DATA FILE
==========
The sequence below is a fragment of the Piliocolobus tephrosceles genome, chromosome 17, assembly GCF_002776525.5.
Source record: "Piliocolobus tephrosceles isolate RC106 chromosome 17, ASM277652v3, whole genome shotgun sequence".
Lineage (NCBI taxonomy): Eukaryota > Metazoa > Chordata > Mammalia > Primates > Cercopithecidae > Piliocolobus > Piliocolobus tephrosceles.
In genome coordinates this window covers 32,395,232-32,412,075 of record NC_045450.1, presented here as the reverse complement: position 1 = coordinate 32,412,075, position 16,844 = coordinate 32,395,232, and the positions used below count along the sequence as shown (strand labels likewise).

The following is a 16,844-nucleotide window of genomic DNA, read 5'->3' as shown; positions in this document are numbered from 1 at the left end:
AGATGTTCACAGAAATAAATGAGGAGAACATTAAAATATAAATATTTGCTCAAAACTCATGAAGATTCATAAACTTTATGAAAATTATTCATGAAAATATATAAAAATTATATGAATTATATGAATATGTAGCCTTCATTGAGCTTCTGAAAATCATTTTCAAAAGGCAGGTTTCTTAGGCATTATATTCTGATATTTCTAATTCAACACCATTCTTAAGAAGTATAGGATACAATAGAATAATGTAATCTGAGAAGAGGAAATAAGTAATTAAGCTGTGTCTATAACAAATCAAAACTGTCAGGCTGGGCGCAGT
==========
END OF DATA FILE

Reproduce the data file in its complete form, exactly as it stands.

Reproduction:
The sequence below is a fragment of the Piliocolobus tephrosceles genome, chromosome 17, assembly GCF_002776525.5.
Source record: "Piliocolobus tephrosceles isolate RC106 chromosome 17, ASM277652v3, whole genome shotgun sequence".
Lineage (NCBI taxonomy): Eukaryota > Metazoa > Chordata > Mammalia > Primates > Cercopithecidae > Piliocolobus > Piliocolobus tephrosceles.
In genome coordinates this window covers 32,395,232-32,412,075 of record NC_045450.1, presented here as the reverse complement: position 1 = coordinate 32,412,075, position 16,844 = coordinate 32,395,232, and the positions used below count along the sequence as shown (strand labels likewise).

The following is a 16,844-nucleotide window of genomic DNA, read 5'->3' as shown; positions in this document are numbered from 1 at the left end:
AGATGTTCACAGAAATAAATGAGGAGAACATTAAAATATAAATATTTGCTCAAAACTCATGAAGATTCATAAACTTTATGAAAATTATTCATGAAAATATATAAAAATTATATGAATTATATGAATATGTAGCCTTCATTGAGCTTCTGAAAATCATTTTCAAAAGGCAGGTTTCTTAGGCATTATATTCTGATATTTCTAATTCAACACCATTCTTAAGAAGTATAGGATACAATAGAATAATGTAATCTGAGAAGAGGAAATAAGTAATTAAGCTGTGTCTATAACAAATCAAAACTGTCAGGCTGGGCGCAGT